Make a habit of two things: to help, or at least to do no harm.
Decency & transparency have always been central in medicine. Throughout the history of mankind, doctors have been putting maximum effort into treating their patients regardless of the circumstances. Healthcare providers have always been limited to the environment and technology of their time. Some have been lucky to be paid fairly for their constant self-sacrifice, while others have not. Luckily, we have finally reached the stage when physicians around the globe receive fair compensation from their states, keeping their financial well-being in good order.
In the United States, the Centers for Medicare & Medicaid Services determines a fair fee schedule for hospitals and individual providers nationwide. When determining a price to be paid for certain services, the CMS applies the most up-to-date standards to fulfill the needs of healthcare practitioners. As a result, the healthcare industry has become quite a profitable business even for those who only treat Medicare & Medicaid patients.
However, the world is far from being perfect. In 2020 alone, 1,148 had were investigated for fraudulent activities by the US Department of Justice, while 440 healthcare providers were convicted for fraud. The convicted practitioners have misused the monetary resources provided to them by Medicare/Medicaid. The following criminal activities have been reported:
• Billing for services that have never been performed
• Inappropriate remuneration and referrals
• Excessive billing of medically unnecessary services
• Excessive charges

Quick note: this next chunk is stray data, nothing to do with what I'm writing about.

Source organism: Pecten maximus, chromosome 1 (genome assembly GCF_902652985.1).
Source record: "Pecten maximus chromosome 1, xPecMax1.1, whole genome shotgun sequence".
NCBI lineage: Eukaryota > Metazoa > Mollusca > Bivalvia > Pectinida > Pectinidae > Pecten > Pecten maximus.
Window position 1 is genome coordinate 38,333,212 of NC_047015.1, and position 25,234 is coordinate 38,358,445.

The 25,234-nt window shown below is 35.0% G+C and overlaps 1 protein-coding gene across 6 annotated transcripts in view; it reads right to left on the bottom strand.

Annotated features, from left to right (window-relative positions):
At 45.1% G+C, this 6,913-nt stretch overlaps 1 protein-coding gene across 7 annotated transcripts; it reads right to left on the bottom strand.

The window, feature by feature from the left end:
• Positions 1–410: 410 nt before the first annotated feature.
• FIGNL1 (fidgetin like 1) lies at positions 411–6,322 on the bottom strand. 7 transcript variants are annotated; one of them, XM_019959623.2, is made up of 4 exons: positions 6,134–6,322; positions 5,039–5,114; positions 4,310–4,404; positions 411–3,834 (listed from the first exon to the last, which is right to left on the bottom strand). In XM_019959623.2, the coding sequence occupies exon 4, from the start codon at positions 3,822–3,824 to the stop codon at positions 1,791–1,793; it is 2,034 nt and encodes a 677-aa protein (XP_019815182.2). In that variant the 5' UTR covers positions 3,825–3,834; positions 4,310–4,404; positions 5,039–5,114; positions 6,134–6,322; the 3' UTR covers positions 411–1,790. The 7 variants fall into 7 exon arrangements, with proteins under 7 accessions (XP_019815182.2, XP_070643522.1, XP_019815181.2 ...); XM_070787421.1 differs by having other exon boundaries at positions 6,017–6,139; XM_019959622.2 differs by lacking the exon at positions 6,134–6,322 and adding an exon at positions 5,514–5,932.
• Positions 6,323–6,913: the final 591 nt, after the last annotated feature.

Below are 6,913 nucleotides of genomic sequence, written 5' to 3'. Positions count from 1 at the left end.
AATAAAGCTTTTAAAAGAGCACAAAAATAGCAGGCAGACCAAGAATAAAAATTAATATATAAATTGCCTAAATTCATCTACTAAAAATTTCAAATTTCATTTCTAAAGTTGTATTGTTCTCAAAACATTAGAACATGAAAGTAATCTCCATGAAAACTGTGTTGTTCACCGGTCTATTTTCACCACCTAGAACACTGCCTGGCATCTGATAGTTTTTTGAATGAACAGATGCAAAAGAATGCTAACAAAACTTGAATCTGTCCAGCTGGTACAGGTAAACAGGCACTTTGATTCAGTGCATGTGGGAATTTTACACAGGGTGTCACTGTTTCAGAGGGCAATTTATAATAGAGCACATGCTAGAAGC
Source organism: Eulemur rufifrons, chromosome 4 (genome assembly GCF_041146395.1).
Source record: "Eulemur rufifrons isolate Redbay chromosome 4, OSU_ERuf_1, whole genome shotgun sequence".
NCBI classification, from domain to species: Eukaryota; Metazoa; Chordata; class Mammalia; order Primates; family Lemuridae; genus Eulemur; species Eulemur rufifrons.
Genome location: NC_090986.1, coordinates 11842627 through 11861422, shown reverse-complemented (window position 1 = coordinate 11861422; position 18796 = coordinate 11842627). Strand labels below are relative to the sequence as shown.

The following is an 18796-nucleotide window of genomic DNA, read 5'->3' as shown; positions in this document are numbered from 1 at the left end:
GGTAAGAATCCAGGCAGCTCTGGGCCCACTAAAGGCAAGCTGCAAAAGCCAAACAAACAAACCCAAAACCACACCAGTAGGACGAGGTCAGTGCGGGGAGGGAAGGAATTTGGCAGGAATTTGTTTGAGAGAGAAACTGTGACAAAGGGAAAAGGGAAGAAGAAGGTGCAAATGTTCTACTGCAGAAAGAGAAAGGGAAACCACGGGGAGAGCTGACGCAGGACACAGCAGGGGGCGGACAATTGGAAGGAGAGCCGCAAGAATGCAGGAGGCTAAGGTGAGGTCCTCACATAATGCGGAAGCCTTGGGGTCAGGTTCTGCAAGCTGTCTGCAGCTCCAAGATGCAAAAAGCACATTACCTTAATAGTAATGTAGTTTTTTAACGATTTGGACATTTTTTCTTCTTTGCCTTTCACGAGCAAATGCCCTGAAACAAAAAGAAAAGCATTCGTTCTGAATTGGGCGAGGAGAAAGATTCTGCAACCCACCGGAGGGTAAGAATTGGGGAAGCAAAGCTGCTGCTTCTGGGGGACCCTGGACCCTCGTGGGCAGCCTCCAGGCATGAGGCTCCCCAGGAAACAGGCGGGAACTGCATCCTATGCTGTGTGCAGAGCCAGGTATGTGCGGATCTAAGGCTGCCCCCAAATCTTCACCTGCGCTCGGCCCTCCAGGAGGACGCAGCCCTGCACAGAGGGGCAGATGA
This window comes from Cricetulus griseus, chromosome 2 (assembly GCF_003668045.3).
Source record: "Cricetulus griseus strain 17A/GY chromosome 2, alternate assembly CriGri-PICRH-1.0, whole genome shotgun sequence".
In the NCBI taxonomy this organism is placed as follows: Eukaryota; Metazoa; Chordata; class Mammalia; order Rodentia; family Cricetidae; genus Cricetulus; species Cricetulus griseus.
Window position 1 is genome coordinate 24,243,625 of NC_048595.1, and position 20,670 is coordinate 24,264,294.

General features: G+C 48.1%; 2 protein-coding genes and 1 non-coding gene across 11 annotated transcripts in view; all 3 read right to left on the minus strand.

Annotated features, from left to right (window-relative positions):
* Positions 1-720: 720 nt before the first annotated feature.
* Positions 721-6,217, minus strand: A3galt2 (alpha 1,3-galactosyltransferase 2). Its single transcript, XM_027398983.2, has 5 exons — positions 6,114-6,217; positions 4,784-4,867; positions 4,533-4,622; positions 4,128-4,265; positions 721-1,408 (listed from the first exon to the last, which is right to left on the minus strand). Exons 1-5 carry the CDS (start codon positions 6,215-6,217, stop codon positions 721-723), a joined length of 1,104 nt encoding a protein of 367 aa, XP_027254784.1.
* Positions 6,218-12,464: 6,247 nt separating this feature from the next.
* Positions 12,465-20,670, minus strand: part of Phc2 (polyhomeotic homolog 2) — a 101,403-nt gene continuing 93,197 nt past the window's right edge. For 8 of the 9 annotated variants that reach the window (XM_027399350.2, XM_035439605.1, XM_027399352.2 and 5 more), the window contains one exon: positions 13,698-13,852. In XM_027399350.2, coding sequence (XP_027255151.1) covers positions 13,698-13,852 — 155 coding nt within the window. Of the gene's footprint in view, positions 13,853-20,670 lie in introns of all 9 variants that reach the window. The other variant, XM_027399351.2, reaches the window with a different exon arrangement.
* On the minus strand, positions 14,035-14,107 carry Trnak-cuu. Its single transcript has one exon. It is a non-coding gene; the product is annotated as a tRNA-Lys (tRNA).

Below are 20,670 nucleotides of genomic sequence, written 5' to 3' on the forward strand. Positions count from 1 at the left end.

Together, these activities constitute healthcare fraud and abuse.
Fraud – an activity aimed at receiving excessive funds from Medicare by means of intentional misrepresentation of performed services and patient’s clinical condition. Fraud can be committed by individual practitioners in the same way as it would be done by large groups of healthcare providers.
Abuse includes activities that can directly or indirectly result in unnecessary costs to the Medicare program. For example, the above-mentioned excessive billing charges is a perfect example of abuse.
In the United States, the following legislation regulates these two types of criminal activity:
• False Claims Act (31 USC Sections 3729 – 3733) determines liability for fraudulent claims submitted to Medicare
• Anti-Kickback Statute (42 USC Section 1320a-1) prohibits unlawful remuneration for services in exchange for anything materially valuable
• Stark Law (42 USC Section 1395) determines liability for paid referrals
• Criminal Healthcare Fraud Statute (USC Section 1347) covers coordinated and willful acts or attempts of healthcare fraud
• Exclusion Statute (USC Section 1320a-7) describes the cases in which healthcare practitioners may be excluded from a list of Medicare-participating providers due to fraud or abuse
• Civil Monetary Penalties Law (USC Section 1320a-7a) covers the possible monetary liability for a variety of fraud-related violations.
It is noteworthy that none of these laws determine a “fixed” liability for fraud or abuse. Instead, penalties are imposed in accordance with the complexity of a crime, and the damages caused by a fraudulent provider to the Federal Government.
WCH Service Bureau would like to remind you that it is critical to report & bill only the services that have actually been performed. Your claims, as well as the medical records, have to be transparent and indicate a “real picture”. As it can be seen in the above paragraph, a penalty is inevitable for any kind of criminal activity.